Winemakers fire up their whisky stills

Back in the olden days, a century or so ago, Australian wineries often owned and operated distilling equipment, using copper pot and column stills to make the spirit with which they fortified the sherries, ports and muscats so popular at the time. Some wineries, particularly the big old South Australian family firms such as Yalumba, also used these stills to make brandy, gin, whisky and liqueurs.

As the popularity of fortified wines and locally made spirits began to decline in the 1970s and ’80s, most of these winery stills were decommissioned or dismantled – with a notable exception being the outstanding St Agnes brandies that have been produced continuously by the Riverland-based wine family Angove since the 1920s.

The Cooperage at Yalumba, where whisky production started again in 2011.
The Cooperage at Yalumba, where whisky production started again in 2011.

But the revival of interest in craft spirits over the past two decades – in particular the seemingly insatiable thirst for fine Australian single malt whisky – has inspired some old wine firms to dust off their stills and fire them up again.

Yalumba in the Barossa has been a bit ahead of this curve for a while. In the 1950s, the company produced a whisky called Smith’s Imperial Vat, but the brand was discontinued in the 1970s. In the mid-1990s Yalumba’s still was brought out of retirement to make a new batch of whisky, with further distillations following in 1998 and 2000. These batches were eventually bottled and sold mostly to those in the know, with bottles rarely encountered outside Adelaide.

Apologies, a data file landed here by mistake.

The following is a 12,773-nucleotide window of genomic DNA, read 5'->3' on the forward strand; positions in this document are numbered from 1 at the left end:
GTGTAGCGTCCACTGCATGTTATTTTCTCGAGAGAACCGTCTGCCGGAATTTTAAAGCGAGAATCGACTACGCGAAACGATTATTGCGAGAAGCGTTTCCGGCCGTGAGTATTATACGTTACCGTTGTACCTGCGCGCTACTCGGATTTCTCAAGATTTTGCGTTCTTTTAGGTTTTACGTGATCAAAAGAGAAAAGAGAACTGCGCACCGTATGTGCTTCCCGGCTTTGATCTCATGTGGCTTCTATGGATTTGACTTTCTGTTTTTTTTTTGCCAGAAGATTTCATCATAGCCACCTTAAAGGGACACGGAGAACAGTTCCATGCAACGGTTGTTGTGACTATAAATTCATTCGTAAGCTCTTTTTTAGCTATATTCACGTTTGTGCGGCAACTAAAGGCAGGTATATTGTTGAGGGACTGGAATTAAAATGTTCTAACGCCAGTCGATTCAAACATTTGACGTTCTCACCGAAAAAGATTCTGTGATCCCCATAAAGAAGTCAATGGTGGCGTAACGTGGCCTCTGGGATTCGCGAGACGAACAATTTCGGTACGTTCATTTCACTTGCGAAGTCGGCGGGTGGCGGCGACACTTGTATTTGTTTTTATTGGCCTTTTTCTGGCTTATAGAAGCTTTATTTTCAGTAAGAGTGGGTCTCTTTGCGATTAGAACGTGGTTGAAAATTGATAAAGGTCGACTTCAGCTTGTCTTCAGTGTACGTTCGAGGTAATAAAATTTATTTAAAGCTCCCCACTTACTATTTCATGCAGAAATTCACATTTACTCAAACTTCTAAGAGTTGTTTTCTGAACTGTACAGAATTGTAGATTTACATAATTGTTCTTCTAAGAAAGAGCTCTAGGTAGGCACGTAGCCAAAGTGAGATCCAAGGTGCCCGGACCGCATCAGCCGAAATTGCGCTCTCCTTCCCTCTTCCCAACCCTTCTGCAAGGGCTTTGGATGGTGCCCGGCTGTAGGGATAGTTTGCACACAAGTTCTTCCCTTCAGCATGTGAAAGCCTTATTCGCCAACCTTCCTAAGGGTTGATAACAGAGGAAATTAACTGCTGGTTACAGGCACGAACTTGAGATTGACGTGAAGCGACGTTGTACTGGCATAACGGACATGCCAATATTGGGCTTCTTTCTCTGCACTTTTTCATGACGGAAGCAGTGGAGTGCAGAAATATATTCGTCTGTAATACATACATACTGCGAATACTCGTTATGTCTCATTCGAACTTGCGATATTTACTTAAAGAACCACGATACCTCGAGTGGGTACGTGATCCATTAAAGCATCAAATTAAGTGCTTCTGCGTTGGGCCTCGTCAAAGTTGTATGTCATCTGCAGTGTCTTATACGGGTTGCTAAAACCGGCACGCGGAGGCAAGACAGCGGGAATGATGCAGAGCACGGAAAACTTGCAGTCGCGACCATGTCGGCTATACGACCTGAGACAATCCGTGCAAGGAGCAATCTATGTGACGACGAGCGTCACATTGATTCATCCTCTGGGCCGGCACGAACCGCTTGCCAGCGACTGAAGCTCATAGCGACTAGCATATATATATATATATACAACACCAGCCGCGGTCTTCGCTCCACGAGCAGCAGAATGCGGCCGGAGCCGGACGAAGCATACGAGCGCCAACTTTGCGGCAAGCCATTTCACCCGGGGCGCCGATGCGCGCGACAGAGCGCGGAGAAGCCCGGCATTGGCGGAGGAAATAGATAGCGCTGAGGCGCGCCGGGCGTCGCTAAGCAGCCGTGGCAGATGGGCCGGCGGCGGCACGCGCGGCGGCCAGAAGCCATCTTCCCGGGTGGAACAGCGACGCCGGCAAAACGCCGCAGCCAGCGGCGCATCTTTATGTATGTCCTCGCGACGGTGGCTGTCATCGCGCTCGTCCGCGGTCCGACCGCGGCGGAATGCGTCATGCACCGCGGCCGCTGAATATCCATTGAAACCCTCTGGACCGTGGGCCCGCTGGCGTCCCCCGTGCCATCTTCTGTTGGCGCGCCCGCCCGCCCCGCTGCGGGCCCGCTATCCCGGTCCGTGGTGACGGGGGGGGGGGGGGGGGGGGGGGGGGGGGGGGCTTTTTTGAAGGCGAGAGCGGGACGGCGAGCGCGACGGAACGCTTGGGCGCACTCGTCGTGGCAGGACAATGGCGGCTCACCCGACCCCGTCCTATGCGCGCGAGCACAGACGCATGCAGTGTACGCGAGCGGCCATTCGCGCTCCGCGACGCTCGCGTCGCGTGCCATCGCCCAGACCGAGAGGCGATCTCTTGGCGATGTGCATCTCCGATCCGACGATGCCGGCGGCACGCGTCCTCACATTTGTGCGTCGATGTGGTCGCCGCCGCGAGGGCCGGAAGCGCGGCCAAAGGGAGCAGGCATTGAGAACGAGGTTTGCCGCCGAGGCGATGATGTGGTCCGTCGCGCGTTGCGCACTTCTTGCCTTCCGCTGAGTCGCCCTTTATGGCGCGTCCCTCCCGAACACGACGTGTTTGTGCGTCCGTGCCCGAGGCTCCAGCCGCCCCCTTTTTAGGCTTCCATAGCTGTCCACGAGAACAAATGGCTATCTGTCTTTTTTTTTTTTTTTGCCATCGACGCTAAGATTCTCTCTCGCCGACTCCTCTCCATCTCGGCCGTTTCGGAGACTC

Senior winemaker Kevin Glastonbury oversees the Yalumba whisky program.
Senior winemaker Kevin Glastonbury oversees the Yalumba whisky program.

In 2011, with the craft spirit revival well under way, production started again and has continued since. Two whiskies from that 2011 run were released recently as 10-year-olds (see reviews), and this time the company has decided to give them a little more of a public airing by adding them to the new online retailer Smith’s Wine Store.

‘A beautiful full circle

Yalumba senior winemaker Kevin Glastonbury oversees the whisky program, following on from David Zimmerman, who was the company’s distiller and fortified winemaker for many years, and produced most of the whisky now maturing in the cellars.

“Zimmy was a technical wiz with distillation,” says Glastonbury. “I see myself as a caretaker: once the spirit is made, I make sure we send it in the right direction, decide what barrels it goes into, what strength we mature it at, that kind of thing. I’ve been fine-tuning the barrel program, making sure the whiskies are finished in the very best casks.”

Source: By Max Allen

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